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Warranty versus Service Plan
October 27 2022

Warranty versus Service Plan
            I'd like clarity on the warranty we are responsible for in the All in One agreement.
You make reference to the fact that we don't manufacture the equipment.  Should our parts warranty be tied to the manufacturer's warranty?
            I recently had a lawyer client point out that we are responsible under the agreement to provide a one year parts and labor warranty.  That is the way I read it as well. Then it goes into additional legalese that seems to suggest that we don't need to cover it.  Can you please clarify this for me?
            The warranty for residential is often required to be one year, so we use that for all [or most] states for the Residential All in One.  Commercial customer warranty is a matter of negotiation, so it can run from "tail lights", 90 day to one year.  The Commercial All in One [for security] and the Fire All in One [commercial fire] have 90 day warranty.  Warranty includes labor and parts, but only for defective installation or equipment that is undamaged or disturbed; in order words, fails because of ordinary wear and tear or inherent problems. 
            Your warranty is not limited to the manufactures warranty because the manufacturer doesn't warranty labor.  Your warranty, at least the commercial one, may be less than a manufacturer warranty, who for example may have a one year or longer warranty.  Your customer can look to your warranty or the manufacturer's warranty, or both.
            But I have a better solution; you need to be selling a Service Plan with RMR.  A Service Plan should be easy to price out because it's for a new system that you are installing and the Service Plan also covers only ordinary wear and tear.  Defective parts during the manufacturer's warranty should cover you, but under the Service Plan [or if within your warranty period] you will be the one to contact and deal with the manufacturer, not the customer. 
            The Service Plan [as drafted in the All in One agreements - and of course you can modify it or ask K&K to modify it] covers labor, material and equipment, but only for ordinary wear and tear; any other cause for repair is not covered.  Of course you can set the parameters and always decide to cover a repair that is not technically covered.  Why would you do that?  Well, suppose you collect RMR for service for 3 years without a single call and then you have to re-attach a contact because the painter knocked it off the wall.  Maybe you can cover it anyway; but up to you.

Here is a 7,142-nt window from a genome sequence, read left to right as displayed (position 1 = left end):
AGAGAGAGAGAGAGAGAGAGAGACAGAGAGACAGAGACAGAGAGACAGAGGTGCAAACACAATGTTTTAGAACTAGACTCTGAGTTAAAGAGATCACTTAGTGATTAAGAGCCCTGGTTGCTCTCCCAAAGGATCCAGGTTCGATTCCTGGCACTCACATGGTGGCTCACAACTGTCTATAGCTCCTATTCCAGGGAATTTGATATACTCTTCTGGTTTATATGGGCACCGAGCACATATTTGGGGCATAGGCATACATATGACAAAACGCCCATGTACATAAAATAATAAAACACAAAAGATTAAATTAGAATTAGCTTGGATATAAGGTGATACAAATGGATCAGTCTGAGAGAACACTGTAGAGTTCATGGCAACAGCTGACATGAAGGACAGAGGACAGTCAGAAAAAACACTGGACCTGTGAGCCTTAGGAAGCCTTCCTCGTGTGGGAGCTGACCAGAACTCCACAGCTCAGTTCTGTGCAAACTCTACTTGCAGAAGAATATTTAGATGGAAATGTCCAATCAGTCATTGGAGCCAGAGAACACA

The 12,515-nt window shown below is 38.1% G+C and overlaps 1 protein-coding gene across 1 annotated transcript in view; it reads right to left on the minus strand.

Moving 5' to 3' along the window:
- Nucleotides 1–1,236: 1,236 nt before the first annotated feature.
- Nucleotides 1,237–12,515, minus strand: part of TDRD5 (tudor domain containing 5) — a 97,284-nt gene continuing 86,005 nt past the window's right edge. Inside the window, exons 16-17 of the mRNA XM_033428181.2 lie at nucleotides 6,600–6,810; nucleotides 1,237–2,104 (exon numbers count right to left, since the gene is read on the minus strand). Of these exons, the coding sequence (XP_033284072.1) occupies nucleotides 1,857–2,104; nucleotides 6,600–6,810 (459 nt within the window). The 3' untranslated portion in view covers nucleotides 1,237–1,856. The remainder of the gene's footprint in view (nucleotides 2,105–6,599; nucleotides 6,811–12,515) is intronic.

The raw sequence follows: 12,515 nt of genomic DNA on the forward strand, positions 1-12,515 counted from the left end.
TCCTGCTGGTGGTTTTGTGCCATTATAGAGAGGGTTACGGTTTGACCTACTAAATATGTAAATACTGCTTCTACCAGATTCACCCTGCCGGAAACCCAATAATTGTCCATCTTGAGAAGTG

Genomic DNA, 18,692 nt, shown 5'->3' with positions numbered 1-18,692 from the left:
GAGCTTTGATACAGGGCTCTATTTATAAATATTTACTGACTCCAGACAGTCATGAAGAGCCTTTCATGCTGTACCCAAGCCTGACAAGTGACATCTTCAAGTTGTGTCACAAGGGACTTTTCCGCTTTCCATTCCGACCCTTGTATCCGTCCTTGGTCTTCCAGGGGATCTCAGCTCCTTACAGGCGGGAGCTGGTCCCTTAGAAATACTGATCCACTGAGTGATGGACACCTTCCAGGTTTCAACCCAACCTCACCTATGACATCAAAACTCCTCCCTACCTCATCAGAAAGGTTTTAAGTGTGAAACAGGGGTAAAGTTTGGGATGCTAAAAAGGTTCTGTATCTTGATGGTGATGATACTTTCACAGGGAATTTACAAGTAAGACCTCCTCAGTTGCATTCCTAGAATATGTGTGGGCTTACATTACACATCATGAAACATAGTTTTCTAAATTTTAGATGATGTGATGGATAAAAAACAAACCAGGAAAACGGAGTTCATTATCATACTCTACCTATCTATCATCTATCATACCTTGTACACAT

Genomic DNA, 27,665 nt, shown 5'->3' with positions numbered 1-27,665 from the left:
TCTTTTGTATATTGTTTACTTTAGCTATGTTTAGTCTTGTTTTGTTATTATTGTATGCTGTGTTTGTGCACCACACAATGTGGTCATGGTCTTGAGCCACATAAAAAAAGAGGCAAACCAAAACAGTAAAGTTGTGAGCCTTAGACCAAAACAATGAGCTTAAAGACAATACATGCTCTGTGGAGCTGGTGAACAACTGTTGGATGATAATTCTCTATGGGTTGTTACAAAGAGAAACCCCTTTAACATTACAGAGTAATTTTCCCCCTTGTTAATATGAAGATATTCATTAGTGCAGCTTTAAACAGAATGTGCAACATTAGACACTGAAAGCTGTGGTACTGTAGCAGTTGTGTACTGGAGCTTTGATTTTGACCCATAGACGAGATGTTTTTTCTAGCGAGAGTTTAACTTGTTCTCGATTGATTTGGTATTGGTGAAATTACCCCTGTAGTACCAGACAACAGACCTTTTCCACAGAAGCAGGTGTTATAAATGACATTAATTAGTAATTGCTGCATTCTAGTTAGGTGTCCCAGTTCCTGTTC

Customers may ask why they need to pay for a Service Plan during the warranty period; don't they overlap?  Possibly, but you will explain that your RMR calculation is for the term of the contract [from 1 to 10 years - K&K gave you the printed contracts with 5 year term for residential and 10 year term for commercial].  So if the customer wants to skip year one and then just pay for years two through five the RMR is going to change.  Let's say you figure two service calls at $300 each per year, $600.00.  That's $3000.00 over 5 years and the monthly payment is $50.00.  If the customer wants to skip year one and pay for only 48 months [instead of 60 months] the monthly payment is $62.50.  Why, in case customer asks?  Because you need to anticipate service during the first year that may or may not be warranty; or, new systems don't typically have issues when installed and problems develop over time.  Therefore, if the customer said they wanted to buy a Service Plan for only year five the cost is $3000.00, or $250.00 for months 49 through 60 of the contract term.  If any more conversation is needed you probably should have one foot out the door or just tell them to stick with a per call plan; then you can hopefully collect more than the $3000 over the five years. 
            However, keep in mind that the Service Plan RMR increases the value of your alarm company by around 30 times the RMR, so that's $1500.00 for the $50 plan and $1875.00 for the $62.50 plan.  Those numbers matter if you consider your customer base of hundreds or thousands of customers. 
            A discussion on the economics of per call versus service plan RMR for repair service and inspection [especially for fire alarms] is another topic we should get to soon.

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Ken Kirschenbaum,Esq
Kirschenbaum & Kirschenbaum PC
Attorneys at Law
200 Garden City Plaza
Garden City, NY 11530
516 747 6700 x 301